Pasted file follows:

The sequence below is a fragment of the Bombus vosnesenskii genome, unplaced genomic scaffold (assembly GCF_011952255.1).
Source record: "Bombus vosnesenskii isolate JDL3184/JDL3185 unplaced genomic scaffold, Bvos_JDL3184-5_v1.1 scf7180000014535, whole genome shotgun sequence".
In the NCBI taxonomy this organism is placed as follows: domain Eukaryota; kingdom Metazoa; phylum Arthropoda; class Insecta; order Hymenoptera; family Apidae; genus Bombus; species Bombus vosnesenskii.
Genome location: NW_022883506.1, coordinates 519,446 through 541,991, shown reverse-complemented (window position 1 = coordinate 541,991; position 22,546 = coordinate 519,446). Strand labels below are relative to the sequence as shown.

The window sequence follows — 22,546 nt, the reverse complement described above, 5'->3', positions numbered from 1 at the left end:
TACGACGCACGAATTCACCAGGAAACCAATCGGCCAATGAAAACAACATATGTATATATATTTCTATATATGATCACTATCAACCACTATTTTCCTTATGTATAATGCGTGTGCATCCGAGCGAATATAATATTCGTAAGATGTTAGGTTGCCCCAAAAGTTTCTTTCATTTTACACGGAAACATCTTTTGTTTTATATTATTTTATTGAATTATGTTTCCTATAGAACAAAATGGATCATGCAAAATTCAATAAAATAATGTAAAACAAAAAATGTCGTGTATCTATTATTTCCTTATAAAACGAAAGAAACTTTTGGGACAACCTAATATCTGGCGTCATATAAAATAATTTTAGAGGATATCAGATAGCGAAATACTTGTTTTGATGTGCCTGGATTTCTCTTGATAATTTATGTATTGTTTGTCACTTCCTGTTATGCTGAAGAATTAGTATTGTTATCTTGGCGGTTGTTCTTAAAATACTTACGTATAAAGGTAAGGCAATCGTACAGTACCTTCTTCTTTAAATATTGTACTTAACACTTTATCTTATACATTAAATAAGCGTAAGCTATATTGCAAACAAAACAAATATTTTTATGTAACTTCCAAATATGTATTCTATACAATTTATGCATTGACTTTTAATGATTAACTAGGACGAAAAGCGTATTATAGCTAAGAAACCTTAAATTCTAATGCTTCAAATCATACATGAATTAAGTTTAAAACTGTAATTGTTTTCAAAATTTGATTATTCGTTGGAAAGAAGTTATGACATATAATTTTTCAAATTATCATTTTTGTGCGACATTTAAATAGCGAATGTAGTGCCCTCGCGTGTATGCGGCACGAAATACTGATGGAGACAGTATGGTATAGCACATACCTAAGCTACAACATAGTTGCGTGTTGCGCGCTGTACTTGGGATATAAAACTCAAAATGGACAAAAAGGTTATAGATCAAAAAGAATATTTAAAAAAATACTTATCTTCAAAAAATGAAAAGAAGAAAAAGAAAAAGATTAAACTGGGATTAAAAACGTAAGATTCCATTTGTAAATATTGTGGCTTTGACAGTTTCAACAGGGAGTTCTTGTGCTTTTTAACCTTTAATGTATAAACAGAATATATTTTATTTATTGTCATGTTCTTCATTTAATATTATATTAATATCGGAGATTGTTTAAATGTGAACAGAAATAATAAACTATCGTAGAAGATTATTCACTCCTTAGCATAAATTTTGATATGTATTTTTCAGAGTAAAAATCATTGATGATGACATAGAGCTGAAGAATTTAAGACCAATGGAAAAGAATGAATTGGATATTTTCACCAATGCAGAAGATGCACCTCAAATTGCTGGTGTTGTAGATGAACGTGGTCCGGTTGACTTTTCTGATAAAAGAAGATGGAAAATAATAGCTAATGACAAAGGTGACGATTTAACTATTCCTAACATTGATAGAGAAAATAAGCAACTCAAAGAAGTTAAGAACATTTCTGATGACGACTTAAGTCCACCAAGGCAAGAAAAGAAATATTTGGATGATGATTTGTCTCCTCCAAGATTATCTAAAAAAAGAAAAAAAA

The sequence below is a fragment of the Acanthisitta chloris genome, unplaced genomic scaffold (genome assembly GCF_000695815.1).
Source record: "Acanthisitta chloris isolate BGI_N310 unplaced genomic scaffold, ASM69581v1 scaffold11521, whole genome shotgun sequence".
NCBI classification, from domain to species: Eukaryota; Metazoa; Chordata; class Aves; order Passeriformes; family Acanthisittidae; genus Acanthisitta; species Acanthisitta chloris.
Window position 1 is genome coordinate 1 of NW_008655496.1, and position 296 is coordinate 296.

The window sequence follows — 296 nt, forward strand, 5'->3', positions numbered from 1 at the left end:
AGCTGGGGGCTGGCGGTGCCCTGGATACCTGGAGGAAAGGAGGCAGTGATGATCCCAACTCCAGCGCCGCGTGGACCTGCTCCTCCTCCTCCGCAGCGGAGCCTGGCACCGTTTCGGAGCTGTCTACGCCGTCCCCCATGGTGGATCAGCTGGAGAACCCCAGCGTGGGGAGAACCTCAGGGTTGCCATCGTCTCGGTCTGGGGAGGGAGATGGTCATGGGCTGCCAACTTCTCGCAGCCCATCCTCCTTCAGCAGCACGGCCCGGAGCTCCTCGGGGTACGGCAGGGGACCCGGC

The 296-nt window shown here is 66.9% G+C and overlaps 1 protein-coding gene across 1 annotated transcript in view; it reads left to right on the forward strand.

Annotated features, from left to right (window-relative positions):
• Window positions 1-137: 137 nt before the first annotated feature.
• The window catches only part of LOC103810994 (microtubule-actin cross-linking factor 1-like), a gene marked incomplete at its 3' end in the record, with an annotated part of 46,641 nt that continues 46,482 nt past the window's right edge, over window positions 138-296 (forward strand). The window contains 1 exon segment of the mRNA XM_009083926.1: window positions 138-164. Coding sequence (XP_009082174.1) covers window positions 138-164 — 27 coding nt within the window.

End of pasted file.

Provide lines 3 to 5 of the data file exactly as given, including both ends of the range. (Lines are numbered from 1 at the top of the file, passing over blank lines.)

In the NCBI taxonomy this organism is placed as follows: domain Eukaryota; kingdom Metazoa; phylum Arthropoda; class Insecta; order Hymenoptera; family Apidae; genus Bombus; species Bombus vosnesenskii.
Genome location: NW_022883506.1, coordinates 519,446 through 541,991, shown reverse-complemented (window position 1 = coordinate 541,991; position 22,546 = coordinate 519,446). Strand labels below are relative to the sequence as shown.

The window sequence follows — 22,546 nt, the reverse complement described above, 5'->3', positions numbered from 1 at the left end: